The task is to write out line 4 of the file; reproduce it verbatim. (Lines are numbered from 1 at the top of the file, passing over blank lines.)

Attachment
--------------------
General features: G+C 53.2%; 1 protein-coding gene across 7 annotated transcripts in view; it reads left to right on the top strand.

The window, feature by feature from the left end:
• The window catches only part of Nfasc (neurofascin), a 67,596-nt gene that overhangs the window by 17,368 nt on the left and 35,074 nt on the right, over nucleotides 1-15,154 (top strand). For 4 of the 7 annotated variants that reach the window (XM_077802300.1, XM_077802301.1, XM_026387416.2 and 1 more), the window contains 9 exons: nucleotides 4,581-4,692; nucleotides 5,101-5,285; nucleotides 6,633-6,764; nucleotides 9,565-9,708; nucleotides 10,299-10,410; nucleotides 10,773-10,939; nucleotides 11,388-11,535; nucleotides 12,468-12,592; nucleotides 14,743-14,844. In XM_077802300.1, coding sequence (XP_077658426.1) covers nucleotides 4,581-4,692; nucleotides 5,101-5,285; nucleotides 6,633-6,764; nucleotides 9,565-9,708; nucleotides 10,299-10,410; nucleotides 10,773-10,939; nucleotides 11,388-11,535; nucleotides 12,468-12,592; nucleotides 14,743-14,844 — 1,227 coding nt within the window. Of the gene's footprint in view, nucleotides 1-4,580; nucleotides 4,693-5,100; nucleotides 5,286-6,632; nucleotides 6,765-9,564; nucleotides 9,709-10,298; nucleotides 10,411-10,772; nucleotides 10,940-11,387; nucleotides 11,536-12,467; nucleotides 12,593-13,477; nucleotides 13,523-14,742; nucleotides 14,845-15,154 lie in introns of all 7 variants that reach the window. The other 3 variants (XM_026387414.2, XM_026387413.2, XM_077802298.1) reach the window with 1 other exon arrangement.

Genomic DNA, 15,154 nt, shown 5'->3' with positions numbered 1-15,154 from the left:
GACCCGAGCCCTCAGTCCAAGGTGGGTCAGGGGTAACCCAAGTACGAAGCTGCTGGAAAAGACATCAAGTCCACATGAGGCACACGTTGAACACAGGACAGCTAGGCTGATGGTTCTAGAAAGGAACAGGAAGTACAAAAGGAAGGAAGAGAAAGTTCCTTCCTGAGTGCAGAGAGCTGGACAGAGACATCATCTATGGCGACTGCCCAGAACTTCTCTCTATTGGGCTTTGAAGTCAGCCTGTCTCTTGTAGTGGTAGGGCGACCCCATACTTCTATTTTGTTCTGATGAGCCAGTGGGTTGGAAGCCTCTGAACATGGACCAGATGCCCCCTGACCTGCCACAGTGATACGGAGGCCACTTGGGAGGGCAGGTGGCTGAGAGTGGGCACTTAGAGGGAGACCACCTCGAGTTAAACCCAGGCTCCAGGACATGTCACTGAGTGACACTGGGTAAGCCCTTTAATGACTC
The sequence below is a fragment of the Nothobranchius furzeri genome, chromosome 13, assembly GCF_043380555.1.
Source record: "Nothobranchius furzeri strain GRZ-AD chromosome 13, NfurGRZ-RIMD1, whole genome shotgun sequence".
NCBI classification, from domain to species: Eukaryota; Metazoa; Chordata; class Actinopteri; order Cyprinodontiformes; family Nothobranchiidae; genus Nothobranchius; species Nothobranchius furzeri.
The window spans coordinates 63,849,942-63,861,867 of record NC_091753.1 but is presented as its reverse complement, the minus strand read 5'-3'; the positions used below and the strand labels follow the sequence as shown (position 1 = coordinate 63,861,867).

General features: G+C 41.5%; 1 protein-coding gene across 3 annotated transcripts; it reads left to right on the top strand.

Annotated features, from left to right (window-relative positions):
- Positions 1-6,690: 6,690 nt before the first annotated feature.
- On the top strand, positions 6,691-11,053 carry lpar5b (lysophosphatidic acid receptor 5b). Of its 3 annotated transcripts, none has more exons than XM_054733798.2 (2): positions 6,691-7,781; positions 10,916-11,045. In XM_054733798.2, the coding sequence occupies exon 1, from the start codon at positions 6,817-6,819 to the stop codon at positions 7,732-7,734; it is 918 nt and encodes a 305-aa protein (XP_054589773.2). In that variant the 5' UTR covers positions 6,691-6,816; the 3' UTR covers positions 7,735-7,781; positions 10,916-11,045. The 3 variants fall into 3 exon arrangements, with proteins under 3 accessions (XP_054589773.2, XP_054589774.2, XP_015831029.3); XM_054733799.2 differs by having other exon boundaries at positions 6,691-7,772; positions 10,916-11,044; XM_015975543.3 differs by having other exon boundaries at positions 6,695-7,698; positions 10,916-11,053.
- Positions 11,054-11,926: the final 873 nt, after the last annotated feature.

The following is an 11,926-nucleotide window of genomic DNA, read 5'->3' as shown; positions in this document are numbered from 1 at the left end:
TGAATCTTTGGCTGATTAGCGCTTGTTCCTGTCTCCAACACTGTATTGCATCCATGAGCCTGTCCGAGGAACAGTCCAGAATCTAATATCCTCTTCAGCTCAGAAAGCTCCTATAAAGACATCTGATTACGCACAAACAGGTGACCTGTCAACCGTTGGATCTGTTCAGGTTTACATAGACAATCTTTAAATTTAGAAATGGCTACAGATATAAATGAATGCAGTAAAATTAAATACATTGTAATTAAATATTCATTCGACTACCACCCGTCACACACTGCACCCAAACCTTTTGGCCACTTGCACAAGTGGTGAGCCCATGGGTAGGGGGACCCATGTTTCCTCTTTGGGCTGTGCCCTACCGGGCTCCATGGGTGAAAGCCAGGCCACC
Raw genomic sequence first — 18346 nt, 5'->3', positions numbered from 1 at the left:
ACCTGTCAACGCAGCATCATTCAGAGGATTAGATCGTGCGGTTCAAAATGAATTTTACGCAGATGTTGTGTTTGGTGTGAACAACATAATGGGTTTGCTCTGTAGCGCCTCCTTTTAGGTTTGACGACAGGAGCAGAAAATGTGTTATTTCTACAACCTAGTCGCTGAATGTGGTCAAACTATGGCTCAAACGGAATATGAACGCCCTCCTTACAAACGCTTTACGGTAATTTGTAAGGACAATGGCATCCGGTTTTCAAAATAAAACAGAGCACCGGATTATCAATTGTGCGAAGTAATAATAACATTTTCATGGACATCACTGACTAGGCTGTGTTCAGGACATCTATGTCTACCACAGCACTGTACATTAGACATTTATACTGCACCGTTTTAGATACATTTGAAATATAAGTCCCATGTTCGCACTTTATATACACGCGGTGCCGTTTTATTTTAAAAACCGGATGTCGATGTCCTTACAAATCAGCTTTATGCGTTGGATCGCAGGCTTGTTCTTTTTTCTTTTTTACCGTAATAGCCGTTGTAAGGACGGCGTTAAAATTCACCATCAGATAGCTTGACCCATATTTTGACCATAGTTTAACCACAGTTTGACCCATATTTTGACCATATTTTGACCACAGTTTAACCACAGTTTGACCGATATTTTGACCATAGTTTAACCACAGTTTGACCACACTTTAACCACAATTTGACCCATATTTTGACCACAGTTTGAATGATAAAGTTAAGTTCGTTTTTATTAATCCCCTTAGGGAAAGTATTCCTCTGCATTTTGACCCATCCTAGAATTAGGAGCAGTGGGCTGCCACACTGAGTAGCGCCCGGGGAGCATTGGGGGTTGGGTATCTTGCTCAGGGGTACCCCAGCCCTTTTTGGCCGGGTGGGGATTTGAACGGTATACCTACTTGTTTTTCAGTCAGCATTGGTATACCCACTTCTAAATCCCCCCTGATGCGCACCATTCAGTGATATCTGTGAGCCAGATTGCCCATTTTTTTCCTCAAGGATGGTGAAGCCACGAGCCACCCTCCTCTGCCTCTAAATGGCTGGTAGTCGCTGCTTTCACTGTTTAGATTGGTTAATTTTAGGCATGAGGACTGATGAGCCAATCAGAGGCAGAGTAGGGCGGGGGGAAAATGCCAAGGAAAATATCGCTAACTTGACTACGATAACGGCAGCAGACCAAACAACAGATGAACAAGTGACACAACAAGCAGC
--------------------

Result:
Genomic DNA, 15,154 nt, shown 5'->3' with positions numbered 1-15,154 from the left: